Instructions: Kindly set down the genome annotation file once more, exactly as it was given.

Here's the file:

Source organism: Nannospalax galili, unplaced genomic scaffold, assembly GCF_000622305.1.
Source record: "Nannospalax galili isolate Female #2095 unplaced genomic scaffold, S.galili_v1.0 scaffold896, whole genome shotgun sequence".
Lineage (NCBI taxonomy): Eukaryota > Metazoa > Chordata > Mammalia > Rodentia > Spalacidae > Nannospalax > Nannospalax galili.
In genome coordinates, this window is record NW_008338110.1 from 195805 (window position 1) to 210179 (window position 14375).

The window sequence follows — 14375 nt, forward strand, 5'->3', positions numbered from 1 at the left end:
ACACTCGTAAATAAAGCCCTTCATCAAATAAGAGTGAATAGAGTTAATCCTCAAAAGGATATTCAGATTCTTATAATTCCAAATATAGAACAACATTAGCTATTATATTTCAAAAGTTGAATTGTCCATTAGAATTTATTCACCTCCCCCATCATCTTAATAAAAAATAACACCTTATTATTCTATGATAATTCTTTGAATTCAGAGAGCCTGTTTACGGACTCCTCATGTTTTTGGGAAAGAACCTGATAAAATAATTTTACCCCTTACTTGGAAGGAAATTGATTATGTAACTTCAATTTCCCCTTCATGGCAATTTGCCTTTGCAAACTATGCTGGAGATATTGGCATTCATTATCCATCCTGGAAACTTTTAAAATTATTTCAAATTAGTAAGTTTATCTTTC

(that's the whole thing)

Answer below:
Source organism: Nannospalax galili, unplaced genomic scaffold, assembly GCF_000622305.1.
Source record: "Nannospalax galili isolate Female #2095 unplaced genomic scaffold, S.galili_v1.0 scaffold896, whole genome shotgun sequence".
Lineage (NCBI taxonomy): Eukaryota > Metazoa > Chordata > Mammalia > Rodentia > Spalacidae > Nannospalax > Nannospalax galili.
In genome coordinates, this window is record NW_008338110.1 from 195805 (window position 1) to 210179 (window position 14375).

The window sequence follows — 14375 nt, forward strand, 5'->3', positions numbered from 1 at the left end:
ACACTCGTAAATAAAGCCCTTCATCAAATAAGAGTGAATAGAGTTAATCCTCAAAAGGATATTCAGATTCTTATAATTCCAAATATAGAACAACATTAGCTATTATATTTCAAAAGTTGAATTGTCCATTAGAATTTATTCACCTCCCCCATCATCTTAATAAAAAATAACACCTTATTATTCTATGATAATTCTTTGAATTCAGAGAGCCTGTTTACGGACTCCTCATGTTTTTGGGAAAGAACCTGATAAAATAATTTTACCCCTTACTTGGAAGGAAATTGATTATGTAACTTCAATTTCCCCTTCATGGCAATTTGCCTTTGCAAACTATGCTGGAGATATTGGCATTCATTATCCATCCTGGAAACTTTTAAAATTATTTCAAATTAGTAAGTTTATCTTTC